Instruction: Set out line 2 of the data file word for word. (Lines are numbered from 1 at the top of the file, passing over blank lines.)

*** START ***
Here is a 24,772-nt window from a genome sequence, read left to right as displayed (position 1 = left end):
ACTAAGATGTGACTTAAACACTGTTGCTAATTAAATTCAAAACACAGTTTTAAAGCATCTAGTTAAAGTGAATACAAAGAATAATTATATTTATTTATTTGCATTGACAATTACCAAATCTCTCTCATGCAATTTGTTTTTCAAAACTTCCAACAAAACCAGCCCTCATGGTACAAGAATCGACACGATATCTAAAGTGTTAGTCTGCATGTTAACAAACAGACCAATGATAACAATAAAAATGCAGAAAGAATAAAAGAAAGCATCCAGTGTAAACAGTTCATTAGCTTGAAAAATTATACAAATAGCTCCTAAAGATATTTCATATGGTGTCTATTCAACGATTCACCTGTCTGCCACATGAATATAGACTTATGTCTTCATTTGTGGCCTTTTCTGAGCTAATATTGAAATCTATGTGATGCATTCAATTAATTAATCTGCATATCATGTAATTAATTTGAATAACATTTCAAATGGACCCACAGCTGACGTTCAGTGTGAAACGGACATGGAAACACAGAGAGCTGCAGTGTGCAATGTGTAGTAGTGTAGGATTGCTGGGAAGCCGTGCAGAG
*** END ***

ACTAAGATGTGACTTAAACACTGTTGCTAATTAAATTCAAAACACAGTTTTAAAGCATCTAGTTAAAGTGAATACAAAGAATAATTATATTTATTTATTTGCATTGACAATTACCAAATCTCTCTCATGCAATTTGTTTTTCAAAACTTCCAACAAAACCAGCCCTCATGGTACAAGAATCGACACGATATCTAAAGTGTTAGTCTGCATGTTAACAAACAGACCAATGATAACAATAAAAATGCAGAAAGAATAAAAGAAAGCATCCAGTGTAAACAGTTCATTAGCTTGAAAAATTATACAAATAGCTCCTAAAGATATTTCATATGGTGTCTATTCAACGATTCACCTGTCTGCCACATGAATATAGACTTATGTCTTCATTTGTGGCCTTTTCTGAGCTAATATTGAAATCTATGTGATGCATTCAATTAATTAATCTGCATATCATGTAATTAATTTGAATAACATTTCAAATGGACCCACAGCTGACGTTCAGTGTGAAACGGACATGGAAACACAGAGAGCTGCAGTGTGCAATGTGTAGTAGTGTAGGATTGCTGGGAAGCCGTGCAGAG